8 Things I Wish I Knew Before I Became a Travel Nurse

Guest article from TGN by Kayla Reynolds

One of the great things about travel nursing is the variety of experiences for those who choose this path.  As an ICU travel nurse for the past  5+ years, I’ve learned a lot through trial and error.  If you are interested in becoming a “Gypsy” or are new to travel nursing, there are 8 things I wish I know before I became a travel nurse that I hope helps you in your journey.

Trust your gut!

I had a pretty lucrative contract in CA, but I sold my soul for it. It was a pretty rough assignment using the most outdated charting system and floated from one end of that hospital to another. Yes, I got paid well, but I certainly worked for it. My gut was right when it said, “this is too good to be true.” If you feel after an interview uneasy about anything, ask more questions, and don’t be afraid to pass on it.

Have A Safety Net!

Traveling is a risky business, and it may sound like a no-brainer but do not start traveling without some savings. You have to be ready for the unexpected, like when your car breaks down in the middle of nowhere or a contract gets canceled. You may have to live without working for a few weeks. SO, be prepared for it.

Educate yourself on taxes regarding travel nursing and what is meant by maintaining a tax home.

I spent hours researching articles related to travel nursing and taxes before becoming a travel nurse. This can be very complicated.

Read your contract!

You have to go over your contract with a fine-toothed comb. Ensure you understand everything in your contract and that it includes all the things you have asked for. Some of the top things I make sure is in my contract are pay rates for the first 36 hours, hours from 36-40, and hours from 40+ (the exception is California), requested days off, cancellation policy or guaranteed hours, canceled contract policy, travel and any other reimbursements, per diems, shift times, the specific unit I will be working, and floating policy. Make sure you understand things like non-compete clauses in your contract or any other terms you agree to.

 Before starting to apply to companies have all your documents ready.

This will include a resume, certifications, copy of your diploma, vaccination records, copy of your identification card, nursing licenses, and references. Also, every company will request that you do a skills checklist before being submitted to hospitals.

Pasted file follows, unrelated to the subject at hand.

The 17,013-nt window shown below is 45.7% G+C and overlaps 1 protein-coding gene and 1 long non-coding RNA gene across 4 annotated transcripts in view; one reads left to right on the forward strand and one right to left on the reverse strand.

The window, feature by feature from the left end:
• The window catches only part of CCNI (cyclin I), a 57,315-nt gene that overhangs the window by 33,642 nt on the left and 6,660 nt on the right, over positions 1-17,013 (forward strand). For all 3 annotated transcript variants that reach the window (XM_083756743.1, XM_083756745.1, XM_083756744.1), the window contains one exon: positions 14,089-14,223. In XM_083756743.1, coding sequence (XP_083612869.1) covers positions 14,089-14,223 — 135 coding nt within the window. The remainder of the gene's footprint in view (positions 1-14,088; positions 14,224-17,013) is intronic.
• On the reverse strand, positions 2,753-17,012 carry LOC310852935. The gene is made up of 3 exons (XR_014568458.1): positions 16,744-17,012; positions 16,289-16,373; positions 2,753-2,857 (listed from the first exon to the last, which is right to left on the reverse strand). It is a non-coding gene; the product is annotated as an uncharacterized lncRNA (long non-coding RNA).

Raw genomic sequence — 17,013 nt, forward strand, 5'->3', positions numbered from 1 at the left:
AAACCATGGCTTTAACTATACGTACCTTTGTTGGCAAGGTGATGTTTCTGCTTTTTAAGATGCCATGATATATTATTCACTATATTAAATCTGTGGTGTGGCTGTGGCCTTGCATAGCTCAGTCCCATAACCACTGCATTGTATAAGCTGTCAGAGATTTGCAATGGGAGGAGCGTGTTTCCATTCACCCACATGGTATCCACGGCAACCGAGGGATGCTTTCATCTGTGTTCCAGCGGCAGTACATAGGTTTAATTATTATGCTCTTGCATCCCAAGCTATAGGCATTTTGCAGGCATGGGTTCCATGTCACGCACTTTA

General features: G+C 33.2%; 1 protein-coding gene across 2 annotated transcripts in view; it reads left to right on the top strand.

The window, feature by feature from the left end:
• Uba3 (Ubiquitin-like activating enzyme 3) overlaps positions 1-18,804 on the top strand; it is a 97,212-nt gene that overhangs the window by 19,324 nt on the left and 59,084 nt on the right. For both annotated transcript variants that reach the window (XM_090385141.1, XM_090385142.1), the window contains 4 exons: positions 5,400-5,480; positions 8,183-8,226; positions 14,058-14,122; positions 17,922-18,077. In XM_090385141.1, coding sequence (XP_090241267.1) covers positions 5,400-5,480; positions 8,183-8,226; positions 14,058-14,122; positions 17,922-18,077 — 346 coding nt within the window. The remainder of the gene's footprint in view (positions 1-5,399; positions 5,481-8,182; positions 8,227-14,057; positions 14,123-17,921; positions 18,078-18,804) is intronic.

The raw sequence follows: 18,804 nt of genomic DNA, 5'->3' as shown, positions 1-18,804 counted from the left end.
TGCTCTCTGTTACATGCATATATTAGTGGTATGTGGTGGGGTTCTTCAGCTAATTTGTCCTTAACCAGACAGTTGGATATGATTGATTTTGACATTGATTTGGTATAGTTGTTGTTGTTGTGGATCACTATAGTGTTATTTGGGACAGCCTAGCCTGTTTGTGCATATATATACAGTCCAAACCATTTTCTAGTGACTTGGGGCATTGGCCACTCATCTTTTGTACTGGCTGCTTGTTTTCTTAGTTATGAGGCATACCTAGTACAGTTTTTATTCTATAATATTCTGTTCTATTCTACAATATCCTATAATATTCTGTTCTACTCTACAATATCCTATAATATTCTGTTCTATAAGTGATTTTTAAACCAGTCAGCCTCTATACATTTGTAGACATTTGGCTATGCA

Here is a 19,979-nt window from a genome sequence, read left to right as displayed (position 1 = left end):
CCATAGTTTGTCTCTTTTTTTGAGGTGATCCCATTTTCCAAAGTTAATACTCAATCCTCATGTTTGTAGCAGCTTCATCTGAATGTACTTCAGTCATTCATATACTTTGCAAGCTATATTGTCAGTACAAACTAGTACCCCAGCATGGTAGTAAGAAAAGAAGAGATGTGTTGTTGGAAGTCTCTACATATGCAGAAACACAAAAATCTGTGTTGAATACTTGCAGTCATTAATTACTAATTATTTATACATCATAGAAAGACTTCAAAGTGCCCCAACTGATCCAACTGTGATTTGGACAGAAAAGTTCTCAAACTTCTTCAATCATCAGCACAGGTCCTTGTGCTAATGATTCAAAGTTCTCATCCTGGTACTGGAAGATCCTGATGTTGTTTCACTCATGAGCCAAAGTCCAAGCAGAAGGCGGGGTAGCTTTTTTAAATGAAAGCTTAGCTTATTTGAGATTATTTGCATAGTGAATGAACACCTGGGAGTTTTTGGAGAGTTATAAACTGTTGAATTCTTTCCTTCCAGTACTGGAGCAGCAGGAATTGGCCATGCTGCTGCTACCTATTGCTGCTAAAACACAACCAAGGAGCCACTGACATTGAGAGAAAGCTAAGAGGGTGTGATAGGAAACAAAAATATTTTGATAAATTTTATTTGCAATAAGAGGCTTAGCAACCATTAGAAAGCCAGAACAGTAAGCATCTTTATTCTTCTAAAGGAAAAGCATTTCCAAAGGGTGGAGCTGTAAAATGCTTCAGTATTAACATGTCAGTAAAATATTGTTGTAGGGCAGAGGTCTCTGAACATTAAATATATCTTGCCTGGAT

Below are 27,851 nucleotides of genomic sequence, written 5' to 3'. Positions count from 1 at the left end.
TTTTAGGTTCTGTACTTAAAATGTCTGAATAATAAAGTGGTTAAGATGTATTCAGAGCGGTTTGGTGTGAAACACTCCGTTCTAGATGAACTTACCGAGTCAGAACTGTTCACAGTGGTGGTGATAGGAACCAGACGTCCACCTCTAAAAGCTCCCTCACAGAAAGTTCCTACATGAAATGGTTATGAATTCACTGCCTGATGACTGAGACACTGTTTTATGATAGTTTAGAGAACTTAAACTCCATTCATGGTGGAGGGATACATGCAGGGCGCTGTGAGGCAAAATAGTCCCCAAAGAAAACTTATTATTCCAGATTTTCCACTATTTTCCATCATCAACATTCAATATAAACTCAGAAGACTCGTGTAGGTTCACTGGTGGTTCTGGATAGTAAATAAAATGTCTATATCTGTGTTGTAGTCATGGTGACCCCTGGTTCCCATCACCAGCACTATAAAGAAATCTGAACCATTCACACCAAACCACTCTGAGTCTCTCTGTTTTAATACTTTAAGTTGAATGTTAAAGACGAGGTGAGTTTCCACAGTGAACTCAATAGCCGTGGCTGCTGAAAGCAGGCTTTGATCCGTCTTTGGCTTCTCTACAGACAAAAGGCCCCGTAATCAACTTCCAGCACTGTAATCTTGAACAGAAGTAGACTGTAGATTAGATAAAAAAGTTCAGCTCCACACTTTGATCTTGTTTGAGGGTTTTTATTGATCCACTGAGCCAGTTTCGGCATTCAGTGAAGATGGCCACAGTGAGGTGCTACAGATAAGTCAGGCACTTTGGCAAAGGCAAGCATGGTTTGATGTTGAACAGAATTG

Travel nursing can be uncomfortable at times.

If you were to meet me now you would probably never guess I was not the most social and certainly not as confident as I am today. That I owe to travel nursing pushing me out of my comfort zone. I have learned to go at it on my own and not wait for anyone to tag along with me to have an adventure. I like to call it dating myself or solo explorations.

Learn from the experienced travel nurses.

All of us have made mistakes going in but if you know before you start what to look out for this may save you a lot of heartache.

Be ready for whatever is thrown your way.

Finally, your reaction to situations will make or break your travel nursing career. You can choose to throw in the towel or you can handle it. Travel nursing will test your limits sometimes but you have the power to run it or let it run you.

I hope you found these tips to be helpful. One of the keys to being a successful Gypsy nurse is the willingness to help your colleagues. Feel free to let me know if they do by leaving a comment here.

Want to share your own travel nursing tips with fellow Gypsies?  Leave a comment here or (for the budding travel nursing writers out there!) email content@thegypsynurse.com with your ideas and we may be able to turn it into an article and share it with the thousands of Gypsies in our network!

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10 Great Travel Safety Tips for Travel Nurses

Safety is of great concern to travel nurses. Here are 10 Great Travel Safety Tips.

Please note that this list is not all-inclusive. Most generally, if you exercise common sense and use your gut feelings, you will be fine. The biggest thing that I will stress is that if you feel unsafe, leave the unsafe location immediately. Always be aware of your travel safety.

Here are some tips that I try to follow to stay safe:

-Plan your stops in town vs rest areas.

Avoid places without vehicles or people around. We prefer truck stops as they are usually well-lit and active—Park close to the door and, if after dark, in a well-lit area.

-Have some sort of Emergency Assistance

AAA is a great resource. If the car breaks down or gets a flat, stay in the car until the tow truck (well-marked with AAA) arrives. AAA will generally ask if you feel safe. If you do not feel safe telling them and they will usually send a police officer to you.

-Give A Friend or Family Member your Itinerary and check-in.

I give a basic itinerary (route) and call to check in when leaving and arriving.

At your assignment location, drive around and orient yourself during the day.

Scout out grocery stores, the hospital, and other things you need to visit while it is daylight, so you don’t have to be wandering around in the dark looking for them.

Select your Hotel with Safety in mind.

I suggest using a hotel with rooms on the inside, i.e. no door straight out to the parking lot

Choose the 2nd Floor

Always ask for a hotel room on the upper floor (2nd or higher), as ground floor rooms are the most vandalized. This is a good tip for any temporary housing as well.

Never travel without at least two sources of money available.